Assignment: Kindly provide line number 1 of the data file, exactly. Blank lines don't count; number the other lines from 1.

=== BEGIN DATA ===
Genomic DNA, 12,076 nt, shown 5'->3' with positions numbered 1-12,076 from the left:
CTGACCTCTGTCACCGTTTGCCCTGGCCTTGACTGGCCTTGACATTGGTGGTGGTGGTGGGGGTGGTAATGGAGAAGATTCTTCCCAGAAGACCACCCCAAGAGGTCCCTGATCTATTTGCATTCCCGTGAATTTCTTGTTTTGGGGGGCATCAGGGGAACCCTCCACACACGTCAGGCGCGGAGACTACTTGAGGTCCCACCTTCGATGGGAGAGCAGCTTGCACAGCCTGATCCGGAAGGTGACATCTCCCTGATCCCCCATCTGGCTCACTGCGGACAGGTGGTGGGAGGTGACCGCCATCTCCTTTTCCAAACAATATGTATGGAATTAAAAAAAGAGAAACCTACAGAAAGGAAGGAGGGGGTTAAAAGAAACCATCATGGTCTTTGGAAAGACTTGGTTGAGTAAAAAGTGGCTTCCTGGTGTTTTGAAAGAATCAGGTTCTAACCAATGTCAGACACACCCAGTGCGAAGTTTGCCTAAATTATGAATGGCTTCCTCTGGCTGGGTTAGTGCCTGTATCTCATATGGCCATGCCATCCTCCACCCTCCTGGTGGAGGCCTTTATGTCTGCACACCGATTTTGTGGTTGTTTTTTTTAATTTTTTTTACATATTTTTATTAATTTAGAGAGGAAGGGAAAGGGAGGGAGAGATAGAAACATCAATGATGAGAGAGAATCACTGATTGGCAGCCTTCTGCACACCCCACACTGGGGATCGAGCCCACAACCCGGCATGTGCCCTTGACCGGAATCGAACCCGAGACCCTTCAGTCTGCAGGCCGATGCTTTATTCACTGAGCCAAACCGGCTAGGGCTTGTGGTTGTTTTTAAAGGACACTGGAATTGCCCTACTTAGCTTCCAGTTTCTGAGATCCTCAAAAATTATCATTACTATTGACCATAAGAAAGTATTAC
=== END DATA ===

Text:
Genomic DNA, 12,076 nt, shown 5'->3' with positions numbered 1-12,076 from the left: